While there certainly is a high level of familiarity in this method, getting to the needed information can be very time consuming. The needed data often resides in more than one system. There may be financial transactional data in one system, budget data in another, workflow and approval tracking in another, account reconciliations in another, and audit information in yet another. This can make the process extremely complex, or depending on the requirements, impossible.

Pros:

  • Spreadsheets are ubiquitous, requiring no additional costs nor implementation
  • Most finance users in federal agencies have extensive experience with spreadsheets
  • Spreadsheets are highly portable and can be shared via email attachments

Cons:

  • Complexity of dealing with data from multiple sources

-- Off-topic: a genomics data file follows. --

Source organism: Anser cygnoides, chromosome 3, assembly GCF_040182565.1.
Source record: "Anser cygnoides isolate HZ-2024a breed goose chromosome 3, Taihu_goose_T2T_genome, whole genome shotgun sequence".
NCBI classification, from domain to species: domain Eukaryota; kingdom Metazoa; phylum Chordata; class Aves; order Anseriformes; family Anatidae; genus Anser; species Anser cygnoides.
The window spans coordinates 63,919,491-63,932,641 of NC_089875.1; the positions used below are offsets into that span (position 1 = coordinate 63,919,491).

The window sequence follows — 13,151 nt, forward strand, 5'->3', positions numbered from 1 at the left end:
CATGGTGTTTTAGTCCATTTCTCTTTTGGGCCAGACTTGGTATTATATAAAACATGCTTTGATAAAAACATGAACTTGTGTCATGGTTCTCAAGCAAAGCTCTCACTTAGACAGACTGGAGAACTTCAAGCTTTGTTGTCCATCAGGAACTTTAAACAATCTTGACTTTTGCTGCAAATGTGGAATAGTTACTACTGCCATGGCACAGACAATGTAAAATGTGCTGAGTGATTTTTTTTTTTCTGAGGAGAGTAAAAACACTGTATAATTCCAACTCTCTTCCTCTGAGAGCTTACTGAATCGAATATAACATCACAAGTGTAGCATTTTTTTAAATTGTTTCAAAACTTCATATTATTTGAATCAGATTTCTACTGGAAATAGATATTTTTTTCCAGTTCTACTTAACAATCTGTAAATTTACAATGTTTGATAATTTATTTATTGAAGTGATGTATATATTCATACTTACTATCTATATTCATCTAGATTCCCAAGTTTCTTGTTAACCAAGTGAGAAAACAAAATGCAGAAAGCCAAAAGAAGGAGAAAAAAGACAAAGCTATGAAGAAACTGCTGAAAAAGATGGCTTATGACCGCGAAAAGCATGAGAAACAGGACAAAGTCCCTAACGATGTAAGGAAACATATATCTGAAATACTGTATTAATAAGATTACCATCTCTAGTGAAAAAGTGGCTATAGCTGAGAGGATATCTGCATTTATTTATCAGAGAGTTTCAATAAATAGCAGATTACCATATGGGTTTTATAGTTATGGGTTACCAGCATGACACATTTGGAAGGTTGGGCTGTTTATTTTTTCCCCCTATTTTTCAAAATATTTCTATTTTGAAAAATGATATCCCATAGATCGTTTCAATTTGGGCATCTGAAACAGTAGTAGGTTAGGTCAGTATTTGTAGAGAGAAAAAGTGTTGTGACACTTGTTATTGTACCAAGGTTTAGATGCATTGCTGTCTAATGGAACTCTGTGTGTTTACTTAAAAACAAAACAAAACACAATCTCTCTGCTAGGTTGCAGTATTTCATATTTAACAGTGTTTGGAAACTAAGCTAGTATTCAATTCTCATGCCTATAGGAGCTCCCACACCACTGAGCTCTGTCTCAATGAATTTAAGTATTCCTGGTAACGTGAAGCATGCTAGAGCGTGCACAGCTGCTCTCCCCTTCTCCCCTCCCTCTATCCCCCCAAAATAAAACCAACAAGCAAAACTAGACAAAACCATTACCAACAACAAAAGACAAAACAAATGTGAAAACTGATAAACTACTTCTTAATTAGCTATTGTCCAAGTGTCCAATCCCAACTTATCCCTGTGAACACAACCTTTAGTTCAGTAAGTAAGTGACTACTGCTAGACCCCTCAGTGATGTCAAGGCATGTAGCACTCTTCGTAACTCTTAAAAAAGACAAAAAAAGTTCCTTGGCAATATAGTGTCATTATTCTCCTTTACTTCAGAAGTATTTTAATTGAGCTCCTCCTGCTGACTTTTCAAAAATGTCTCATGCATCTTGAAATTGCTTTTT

• Can be very labor intensive for the financial analysts as well as IT
  • Data joining and usage is uncontrolled and open to interpretation
  • Individual models yield different results, there is no consistency
  • Lack of process control, data integrity, audit trail, or security

3 – Use Business Intelligence Tools

Many agencies have various business intelligence (BI) tools such as Tableau, Qlik, or Cognos. These are used to explore data, build dashboards, track key performance indicators, and produce reports. Many of them have fairly sophisticated ETL (extract, transform, load) capability to join tables and pull data from source systems while others rely on 3rd party ETL tools. In most cases they rely on utilizing data in a data universe, warehouse, data lake, or data mart.